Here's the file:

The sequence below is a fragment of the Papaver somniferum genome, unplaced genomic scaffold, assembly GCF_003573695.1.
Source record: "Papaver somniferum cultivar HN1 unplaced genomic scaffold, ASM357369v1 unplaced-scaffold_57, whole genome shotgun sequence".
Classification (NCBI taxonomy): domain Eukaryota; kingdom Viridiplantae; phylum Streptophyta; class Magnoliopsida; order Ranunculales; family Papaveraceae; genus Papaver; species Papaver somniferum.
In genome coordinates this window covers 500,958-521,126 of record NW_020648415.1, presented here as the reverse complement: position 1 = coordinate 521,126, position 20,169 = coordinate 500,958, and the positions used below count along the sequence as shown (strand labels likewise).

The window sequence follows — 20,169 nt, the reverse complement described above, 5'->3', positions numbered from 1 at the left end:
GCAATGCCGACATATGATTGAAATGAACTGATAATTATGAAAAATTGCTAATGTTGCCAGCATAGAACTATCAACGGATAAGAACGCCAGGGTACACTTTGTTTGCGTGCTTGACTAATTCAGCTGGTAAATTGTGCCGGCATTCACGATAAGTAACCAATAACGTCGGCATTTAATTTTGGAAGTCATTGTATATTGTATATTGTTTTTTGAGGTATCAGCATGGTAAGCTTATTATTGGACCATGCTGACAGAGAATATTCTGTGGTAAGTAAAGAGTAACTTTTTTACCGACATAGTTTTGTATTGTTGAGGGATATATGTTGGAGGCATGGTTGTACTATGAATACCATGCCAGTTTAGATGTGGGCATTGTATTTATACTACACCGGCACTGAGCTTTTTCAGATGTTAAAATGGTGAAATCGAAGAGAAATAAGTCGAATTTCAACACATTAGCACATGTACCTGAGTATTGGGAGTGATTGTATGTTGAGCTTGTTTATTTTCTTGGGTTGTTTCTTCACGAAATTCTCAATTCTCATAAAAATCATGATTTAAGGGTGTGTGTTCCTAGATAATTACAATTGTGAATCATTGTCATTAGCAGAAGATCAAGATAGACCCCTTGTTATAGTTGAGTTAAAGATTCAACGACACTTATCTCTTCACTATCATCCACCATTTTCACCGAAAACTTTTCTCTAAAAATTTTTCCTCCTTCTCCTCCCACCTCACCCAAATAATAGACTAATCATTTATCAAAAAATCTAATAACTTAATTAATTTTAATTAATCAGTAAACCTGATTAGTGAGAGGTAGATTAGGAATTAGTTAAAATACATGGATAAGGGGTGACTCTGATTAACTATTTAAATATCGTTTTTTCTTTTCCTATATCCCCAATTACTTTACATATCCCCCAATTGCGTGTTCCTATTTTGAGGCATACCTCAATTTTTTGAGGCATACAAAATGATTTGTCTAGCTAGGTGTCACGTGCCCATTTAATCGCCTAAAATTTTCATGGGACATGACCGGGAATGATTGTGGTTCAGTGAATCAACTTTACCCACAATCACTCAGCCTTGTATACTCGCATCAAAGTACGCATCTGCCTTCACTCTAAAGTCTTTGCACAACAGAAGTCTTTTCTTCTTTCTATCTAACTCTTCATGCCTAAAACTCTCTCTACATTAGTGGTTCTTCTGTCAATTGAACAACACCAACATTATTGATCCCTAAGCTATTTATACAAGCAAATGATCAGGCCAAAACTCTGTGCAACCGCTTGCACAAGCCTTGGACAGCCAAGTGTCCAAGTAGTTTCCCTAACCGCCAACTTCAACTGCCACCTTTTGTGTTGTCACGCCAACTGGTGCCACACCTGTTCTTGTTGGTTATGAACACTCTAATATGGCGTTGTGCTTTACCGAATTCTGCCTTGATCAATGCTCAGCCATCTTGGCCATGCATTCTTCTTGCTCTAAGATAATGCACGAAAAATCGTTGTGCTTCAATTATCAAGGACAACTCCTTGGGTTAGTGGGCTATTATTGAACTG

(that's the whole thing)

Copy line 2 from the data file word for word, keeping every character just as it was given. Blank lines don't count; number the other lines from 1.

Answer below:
Source record: "Papaver somniferum cultivar HN1 unplaced genomic scaffold, ASM357369v1 unplaced-scaffold_57, whole genome shotgun sequence".